Even though I am an OT I stop doing a home exercise if I do not see what I hope to get from it.
I think non-compliance is more likely when exercise does not feel personal. My OT had me slide a towel on the table with my hemiplegic hand. That exercise was to help me........ what was that exercise for? The hand can reach to pull up pants or sign a credit card slip. Unlike the foot, the hand is so versatile it is hard to know what sliding the towel on the table would do for me.
Here is another example of how confusing exercise can be. My neighbor complained to me about OT. Her OT had her put clothespins on a clothesline. My neighbor said "I told that young girl I had a clothes dryer, but she made me use the clothespins anyway." As an OT I knew her therapist was working on tip pinch. However, I did not know my neighbor well enough to know why she needed a strong tip pinch in her non-dominant hand. If one OT cannot tell what another OT's end game is how can clients understand the value of the exercises we prescribe?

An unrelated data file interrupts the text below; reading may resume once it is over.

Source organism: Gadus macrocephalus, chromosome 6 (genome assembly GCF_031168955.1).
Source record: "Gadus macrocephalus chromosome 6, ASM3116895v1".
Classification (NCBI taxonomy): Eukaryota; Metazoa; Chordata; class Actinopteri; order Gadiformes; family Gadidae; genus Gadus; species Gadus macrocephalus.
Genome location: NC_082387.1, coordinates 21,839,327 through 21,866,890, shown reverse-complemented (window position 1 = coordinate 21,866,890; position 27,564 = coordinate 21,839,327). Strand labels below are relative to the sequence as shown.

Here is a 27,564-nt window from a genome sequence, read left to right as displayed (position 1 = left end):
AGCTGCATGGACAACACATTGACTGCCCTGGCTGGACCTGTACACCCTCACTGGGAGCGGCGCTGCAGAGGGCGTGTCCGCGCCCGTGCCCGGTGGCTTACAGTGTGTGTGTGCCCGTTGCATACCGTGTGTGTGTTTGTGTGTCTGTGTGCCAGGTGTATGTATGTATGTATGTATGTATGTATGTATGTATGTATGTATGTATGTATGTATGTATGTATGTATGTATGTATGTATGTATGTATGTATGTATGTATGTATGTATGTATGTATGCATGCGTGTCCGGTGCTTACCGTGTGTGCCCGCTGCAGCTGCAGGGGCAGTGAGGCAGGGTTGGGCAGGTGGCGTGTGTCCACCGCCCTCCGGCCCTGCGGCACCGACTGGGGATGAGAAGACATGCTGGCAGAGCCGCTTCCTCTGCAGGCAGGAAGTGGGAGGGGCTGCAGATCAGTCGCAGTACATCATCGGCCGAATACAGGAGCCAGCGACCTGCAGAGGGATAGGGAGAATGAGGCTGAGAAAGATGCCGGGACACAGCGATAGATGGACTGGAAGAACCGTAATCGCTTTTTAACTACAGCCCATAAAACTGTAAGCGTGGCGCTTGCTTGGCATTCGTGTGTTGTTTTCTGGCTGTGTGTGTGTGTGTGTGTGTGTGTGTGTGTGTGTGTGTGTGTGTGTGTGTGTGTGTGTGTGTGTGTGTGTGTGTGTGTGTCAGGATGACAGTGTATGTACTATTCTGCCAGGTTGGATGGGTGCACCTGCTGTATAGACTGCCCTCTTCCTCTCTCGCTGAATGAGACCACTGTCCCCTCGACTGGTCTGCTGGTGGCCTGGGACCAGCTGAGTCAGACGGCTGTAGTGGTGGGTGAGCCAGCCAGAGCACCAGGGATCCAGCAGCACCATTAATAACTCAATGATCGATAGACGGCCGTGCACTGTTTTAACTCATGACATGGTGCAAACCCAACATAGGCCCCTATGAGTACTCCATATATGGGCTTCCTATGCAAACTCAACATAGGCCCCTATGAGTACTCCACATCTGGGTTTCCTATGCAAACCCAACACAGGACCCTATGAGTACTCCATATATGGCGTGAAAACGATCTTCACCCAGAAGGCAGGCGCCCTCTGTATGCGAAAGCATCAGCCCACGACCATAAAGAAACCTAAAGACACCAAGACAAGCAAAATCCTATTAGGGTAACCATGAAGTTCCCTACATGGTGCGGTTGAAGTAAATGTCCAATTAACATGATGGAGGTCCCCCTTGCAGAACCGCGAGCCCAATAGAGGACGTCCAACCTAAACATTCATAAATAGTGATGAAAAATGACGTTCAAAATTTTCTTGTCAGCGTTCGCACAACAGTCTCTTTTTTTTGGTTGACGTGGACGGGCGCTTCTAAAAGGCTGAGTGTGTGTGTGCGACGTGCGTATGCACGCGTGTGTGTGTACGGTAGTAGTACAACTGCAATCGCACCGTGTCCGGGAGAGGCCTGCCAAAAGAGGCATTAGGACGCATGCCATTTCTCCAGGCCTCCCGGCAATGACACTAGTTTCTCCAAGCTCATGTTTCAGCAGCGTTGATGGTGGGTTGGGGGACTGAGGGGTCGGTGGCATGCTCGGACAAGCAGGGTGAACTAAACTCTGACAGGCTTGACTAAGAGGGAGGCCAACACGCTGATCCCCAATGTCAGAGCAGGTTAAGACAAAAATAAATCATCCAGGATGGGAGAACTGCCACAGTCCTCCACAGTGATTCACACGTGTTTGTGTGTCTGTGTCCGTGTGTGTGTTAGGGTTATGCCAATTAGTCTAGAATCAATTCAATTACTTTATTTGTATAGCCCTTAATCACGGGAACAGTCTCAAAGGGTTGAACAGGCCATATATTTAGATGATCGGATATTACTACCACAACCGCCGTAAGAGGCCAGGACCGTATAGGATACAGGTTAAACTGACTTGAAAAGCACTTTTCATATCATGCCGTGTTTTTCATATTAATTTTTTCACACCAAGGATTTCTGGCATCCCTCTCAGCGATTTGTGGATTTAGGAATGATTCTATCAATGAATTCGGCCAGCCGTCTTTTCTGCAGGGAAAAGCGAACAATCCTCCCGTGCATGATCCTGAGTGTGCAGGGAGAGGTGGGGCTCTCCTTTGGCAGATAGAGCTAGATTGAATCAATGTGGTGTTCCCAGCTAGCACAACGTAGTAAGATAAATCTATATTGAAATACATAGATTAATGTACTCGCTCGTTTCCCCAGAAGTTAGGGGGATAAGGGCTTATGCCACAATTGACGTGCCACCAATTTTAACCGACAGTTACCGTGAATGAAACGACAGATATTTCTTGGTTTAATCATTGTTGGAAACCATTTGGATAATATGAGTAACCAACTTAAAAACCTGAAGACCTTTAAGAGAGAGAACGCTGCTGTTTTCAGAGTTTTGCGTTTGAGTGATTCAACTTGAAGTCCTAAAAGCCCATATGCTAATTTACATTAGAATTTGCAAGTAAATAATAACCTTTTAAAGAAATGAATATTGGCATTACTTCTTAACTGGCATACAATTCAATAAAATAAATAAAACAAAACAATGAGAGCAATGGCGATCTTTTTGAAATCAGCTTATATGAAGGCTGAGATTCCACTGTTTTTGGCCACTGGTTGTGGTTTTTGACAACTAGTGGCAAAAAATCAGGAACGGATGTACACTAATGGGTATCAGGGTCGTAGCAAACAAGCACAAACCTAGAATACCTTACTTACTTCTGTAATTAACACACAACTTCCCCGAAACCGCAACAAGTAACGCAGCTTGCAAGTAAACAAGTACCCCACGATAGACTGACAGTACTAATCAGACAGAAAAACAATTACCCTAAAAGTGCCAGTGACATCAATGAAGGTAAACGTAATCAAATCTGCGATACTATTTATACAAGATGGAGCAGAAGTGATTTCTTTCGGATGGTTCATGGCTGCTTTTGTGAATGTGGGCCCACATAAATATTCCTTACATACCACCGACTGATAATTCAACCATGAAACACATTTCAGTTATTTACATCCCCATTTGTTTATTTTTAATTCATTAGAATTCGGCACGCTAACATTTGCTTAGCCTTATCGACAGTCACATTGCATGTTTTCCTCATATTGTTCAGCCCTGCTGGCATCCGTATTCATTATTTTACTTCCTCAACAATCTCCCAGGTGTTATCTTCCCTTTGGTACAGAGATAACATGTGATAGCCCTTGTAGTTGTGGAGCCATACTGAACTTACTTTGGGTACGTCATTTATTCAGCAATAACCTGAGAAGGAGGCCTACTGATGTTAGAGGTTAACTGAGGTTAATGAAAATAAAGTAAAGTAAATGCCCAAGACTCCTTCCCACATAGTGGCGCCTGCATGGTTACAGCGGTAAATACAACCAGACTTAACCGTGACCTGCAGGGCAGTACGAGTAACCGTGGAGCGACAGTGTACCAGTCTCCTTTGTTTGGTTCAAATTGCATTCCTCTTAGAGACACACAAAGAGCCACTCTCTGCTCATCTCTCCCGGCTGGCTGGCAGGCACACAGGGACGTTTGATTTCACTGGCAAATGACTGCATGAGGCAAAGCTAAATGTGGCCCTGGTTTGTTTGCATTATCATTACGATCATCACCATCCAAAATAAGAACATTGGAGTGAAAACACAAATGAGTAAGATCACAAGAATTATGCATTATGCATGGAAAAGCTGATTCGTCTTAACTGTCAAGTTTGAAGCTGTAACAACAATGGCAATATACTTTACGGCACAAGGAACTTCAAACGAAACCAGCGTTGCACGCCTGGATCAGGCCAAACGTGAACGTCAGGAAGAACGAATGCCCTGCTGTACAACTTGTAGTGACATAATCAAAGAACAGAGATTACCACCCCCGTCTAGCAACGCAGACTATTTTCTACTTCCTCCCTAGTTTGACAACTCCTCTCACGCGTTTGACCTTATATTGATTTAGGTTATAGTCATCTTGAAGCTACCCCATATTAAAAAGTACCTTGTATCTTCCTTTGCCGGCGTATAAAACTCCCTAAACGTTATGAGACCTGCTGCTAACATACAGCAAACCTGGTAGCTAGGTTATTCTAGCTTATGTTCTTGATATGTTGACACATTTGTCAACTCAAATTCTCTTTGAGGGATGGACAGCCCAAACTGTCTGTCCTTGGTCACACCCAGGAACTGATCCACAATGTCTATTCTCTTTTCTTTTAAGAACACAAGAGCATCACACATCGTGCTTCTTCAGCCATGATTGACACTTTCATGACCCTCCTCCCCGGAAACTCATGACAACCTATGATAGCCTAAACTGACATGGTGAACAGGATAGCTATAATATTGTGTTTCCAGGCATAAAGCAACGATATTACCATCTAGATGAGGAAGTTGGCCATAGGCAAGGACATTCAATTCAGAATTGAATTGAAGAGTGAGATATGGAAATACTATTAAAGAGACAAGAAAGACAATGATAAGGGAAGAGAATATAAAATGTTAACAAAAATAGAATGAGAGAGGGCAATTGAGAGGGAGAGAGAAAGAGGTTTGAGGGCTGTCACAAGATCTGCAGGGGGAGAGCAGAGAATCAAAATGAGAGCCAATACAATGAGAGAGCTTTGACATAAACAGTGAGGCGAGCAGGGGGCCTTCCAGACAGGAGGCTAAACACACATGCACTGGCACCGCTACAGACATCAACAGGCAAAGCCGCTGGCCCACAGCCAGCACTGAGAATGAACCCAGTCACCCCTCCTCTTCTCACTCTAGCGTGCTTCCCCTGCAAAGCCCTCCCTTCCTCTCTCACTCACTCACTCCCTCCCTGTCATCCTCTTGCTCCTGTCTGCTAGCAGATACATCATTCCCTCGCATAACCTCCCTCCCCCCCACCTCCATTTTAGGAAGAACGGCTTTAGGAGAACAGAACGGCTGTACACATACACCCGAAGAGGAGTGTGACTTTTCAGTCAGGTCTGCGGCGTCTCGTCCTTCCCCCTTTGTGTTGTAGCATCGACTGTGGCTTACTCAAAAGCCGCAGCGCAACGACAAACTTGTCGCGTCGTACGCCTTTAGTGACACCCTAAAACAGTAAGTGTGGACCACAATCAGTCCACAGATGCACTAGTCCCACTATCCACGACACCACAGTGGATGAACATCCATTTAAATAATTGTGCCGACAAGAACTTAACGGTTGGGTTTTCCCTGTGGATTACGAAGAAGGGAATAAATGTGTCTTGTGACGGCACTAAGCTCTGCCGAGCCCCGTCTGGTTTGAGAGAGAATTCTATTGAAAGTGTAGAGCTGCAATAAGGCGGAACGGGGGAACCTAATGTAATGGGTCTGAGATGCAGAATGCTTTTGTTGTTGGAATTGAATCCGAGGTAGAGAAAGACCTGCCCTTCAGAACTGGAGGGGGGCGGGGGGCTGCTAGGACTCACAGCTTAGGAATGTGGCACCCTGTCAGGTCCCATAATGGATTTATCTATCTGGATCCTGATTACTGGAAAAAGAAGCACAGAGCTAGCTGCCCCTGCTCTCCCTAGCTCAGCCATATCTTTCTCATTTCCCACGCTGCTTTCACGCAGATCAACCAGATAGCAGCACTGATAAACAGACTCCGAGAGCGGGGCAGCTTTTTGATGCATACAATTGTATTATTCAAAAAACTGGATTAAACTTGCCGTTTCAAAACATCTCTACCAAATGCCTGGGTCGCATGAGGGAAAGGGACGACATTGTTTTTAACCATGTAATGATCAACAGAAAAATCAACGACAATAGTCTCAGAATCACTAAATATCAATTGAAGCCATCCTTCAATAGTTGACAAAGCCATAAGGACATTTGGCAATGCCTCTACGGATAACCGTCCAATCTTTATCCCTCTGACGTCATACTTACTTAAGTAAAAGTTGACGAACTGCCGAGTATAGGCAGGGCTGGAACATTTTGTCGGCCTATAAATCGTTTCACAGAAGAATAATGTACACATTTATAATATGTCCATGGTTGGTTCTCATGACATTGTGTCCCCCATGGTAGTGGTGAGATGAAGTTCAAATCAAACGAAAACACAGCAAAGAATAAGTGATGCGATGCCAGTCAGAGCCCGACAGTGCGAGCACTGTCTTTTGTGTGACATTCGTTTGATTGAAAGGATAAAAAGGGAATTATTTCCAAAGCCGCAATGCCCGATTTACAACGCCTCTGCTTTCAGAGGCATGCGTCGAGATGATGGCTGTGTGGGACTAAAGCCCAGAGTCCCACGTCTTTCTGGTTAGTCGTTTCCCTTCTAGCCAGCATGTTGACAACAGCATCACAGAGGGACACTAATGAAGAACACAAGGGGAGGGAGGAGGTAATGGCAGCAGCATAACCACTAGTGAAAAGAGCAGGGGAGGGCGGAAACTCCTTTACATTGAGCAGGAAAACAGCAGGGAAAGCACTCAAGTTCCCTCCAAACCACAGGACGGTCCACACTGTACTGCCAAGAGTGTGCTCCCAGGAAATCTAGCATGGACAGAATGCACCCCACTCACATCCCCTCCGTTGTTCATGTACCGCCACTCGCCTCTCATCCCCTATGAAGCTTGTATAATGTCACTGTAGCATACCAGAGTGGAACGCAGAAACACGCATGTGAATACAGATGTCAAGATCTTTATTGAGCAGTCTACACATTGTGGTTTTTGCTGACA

Linking a specific Activity of Daily Living (ADL) to a specific exercise motivates clients.
Stretch shoulder = Don shirt. When my shoulder was tight I laid on my back on the bed and stretched it while I rested after a shower. Stretching my shoulder just before I dressed made it easier to get my arm in the sleeve when I donned a shirt.
Leg lifts = Boardwalk. Before I walk on the boardwalk at Point Pleasant Beach, I hold onto the railing and do a few leg lifts to wake up the weak hip flexors and abdominals on my hemiplegic side. Leg lifts keep me from stubbing my toe on the edge of boards that stick up.